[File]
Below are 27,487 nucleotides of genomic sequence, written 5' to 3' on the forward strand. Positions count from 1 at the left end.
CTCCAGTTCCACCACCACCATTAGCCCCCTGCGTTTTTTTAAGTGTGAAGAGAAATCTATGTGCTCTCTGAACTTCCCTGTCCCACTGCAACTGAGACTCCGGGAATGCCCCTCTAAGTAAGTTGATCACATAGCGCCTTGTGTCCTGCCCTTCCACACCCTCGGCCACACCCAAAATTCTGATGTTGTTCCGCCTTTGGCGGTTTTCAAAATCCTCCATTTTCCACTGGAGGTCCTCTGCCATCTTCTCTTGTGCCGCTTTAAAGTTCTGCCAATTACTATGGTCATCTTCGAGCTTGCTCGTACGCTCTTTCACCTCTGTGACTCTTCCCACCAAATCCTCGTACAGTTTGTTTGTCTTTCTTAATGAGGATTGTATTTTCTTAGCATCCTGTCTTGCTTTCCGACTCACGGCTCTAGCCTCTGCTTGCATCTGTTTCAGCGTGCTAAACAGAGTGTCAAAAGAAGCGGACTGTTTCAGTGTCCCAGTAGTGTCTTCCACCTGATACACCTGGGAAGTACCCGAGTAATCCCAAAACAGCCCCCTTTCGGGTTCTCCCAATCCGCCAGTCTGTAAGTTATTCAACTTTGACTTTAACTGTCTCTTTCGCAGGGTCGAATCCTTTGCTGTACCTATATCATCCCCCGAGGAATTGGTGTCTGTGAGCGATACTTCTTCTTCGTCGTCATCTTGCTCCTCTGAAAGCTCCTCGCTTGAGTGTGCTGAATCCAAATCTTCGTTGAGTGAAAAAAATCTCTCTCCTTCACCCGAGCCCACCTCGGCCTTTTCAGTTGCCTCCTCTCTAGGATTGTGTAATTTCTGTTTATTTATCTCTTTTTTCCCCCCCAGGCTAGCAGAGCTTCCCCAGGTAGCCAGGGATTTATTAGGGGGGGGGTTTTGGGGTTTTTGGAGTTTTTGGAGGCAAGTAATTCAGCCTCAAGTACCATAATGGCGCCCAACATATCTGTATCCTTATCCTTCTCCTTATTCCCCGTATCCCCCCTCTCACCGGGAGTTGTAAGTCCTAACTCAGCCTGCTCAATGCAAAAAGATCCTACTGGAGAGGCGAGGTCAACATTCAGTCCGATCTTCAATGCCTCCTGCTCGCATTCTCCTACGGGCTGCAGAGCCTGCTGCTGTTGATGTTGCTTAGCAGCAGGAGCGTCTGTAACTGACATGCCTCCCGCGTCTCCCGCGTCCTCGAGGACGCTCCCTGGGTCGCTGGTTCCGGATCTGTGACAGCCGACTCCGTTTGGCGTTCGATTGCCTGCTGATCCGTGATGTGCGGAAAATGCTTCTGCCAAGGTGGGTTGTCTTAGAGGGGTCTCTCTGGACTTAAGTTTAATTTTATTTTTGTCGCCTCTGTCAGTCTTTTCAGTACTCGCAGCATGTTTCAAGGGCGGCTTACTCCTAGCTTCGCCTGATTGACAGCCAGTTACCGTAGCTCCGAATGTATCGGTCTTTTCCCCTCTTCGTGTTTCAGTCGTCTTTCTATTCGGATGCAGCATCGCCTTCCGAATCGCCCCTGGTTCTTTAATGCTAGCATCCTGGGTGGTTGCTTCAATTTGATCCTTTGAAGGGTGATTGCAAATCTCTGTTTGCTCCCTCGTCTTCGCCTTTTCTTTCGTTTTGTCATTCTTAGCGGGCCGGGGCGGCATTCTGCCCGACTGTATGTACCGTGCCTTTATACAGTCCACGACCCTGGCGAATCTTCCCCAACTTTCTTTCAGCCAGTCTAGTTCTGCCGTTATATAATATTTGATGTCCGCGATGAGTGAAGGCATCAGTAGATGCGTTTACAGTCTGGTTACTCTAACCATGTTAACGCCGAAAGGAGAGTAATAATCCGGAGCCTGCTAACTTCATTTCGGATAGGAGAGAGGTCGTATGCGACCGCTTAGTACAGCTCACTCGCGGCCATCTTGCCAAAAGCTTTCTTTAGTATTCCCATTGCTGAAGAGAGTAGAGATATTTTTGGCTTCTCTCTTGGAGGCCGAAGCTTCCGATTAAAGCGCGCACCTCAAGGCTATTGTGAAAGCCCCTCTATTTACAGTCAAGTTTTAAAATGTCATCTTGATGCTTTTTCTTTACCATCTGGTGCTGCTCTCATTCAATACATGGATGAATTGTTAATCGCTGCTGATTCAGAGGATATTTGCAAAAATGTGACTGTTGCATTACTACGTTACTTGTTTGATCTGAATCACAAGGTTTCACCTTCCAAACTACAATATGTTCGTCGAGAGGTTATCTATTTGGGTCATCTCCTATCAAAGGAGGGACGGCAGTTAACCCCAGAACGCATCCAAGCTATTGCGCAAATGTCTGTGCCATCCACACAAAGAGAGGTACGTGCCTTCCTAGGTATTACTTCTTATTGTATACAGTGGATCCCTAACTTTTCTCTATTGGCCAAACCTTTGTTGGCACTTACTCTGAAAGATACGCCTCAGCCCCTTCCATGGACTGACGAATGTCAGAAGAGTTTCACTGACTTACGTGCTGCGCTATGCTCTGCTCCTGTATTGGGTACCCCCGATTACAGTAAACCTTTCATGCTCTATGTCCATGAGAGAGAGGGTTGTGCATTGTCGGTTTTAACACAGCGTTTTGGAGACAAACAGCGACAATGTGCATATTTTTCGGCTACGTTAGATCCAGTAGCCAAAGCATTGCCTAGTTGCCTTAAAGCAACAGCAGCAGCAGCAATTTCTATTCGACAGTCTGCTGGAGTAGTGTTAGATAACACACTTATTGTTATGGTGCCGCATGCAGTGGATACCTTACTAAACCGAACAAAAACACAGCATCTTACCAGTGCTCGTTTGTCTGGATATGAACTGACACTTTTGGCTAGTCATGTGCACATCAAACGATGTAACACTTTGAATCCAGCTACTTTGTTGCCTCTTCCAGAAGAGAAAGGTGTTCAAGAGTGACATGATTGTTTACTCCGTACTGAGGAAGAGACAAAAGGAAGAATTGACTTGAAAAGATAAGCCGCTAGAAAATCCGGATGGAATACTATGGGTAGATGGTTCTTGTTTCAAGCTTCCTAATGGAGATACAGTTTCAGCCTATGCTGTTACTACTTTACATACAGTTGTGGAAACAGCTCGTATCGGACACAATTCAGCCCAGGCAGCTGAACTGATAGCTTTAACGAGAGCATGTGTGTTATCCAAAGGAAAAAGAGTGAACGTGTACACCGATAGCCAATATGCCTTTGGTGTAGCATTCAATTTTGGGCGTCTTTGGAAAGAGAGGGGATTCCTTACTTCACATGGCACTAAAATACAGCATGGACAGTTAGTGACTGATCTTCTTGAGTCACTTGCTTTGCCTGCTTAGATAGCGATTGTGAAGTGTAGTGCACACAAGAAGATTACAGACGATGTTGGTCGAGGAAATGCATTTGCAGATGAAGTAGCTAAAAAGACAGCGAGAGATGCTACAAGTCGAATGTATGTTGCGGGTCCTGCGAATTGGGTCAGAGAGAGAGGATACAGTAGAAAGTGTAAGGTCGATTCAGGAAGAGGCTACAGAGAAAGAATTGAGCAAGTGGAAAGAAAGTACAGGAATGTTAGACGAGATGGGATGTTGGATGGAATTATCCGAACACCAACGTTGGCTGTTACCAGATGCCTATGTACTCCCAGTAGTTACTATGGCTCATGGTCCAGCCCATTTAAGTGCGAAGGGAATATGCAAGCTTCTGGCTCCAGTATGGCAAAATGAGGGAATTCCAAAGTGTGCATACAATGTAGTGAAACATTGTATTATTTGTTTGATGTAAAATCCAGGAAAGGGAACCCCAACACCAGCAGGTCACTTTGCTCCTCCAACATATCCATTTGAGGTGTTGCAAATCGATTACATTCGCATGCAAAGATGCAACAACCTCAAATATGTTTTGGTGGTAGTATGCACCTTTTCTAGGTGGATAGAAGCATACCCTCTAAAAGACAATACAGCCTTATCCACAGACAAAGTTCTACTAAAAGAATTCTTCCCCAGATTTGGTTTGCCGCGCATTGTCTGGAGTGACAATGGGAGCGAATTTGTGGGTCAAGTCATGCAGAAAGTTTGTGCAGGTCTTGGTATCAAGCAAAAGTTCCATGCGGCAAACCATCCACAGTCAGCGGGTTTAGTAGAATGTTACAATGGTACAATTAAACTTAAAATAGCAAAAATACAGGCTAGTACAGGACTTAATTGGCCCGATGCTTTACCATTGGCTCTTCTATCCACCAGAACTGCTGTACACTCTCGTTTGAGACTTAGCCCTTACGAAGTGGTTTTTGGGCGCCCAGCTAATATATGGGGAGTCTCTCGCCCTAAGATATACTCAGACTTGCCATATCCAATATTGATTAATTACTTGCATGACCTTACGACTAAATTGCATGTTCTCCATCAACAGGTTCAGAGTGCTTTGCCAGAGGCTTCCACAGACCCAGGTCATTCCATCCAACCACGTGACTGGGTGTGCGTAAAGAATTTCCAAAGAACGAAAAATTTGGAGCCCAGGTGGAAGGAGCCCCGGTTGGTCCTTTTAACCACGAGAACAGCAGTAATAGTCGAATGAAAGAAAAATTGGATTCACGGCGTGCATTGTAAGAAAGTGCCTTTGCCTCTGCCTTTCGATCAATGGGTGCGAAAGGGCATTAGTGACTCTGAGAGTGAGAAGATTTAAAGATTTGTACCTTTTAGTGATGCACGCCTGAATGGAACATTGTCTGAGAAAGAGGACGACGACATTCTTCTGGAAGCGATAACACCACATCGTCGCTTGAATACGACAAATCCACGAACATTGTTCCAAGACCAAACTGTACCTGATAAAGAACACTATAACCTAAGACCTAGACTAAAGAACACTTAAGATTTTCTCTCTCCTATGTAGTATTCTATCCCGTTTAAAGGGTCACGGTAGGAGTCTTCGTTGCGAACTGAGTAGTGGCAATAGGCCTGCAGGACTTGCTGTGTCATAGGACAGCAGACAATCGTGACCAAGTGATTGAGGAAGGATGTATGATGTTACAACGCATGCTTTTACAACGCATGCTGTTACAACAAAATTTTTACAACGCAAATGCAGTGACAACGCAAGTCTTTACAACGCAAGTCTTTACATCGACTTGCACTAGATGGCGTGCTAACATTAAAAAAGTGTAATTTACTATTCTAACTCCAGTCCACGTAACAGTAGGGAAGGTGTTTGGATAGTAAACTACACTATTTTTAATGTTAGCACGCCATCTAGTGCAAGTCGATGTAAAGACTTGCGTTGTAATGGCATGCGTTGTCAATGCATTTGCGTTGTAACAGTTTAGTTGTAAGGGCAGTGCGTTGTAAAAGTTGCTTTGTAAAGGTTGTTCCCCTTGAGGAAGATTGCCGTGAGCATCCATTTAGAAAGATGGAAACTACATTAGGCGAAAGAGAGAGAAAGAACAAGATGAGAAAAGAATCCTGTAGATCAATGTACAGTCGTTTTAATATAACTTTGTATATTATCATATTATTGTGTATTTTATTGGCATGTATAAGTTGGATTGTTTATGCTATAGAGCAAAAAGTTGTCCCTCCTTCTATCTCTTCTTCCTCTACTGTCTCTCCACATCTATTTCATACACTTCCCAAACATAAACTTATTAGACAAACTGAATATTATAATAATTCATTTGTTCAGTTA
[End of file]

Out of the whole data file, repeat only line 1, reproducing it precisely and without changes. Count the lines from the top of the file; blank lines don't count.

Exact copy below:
Below are 27,487 nucleotides of genomic sequence, written 5' to 3' on the forward strand. Positions count from 1 at the left end.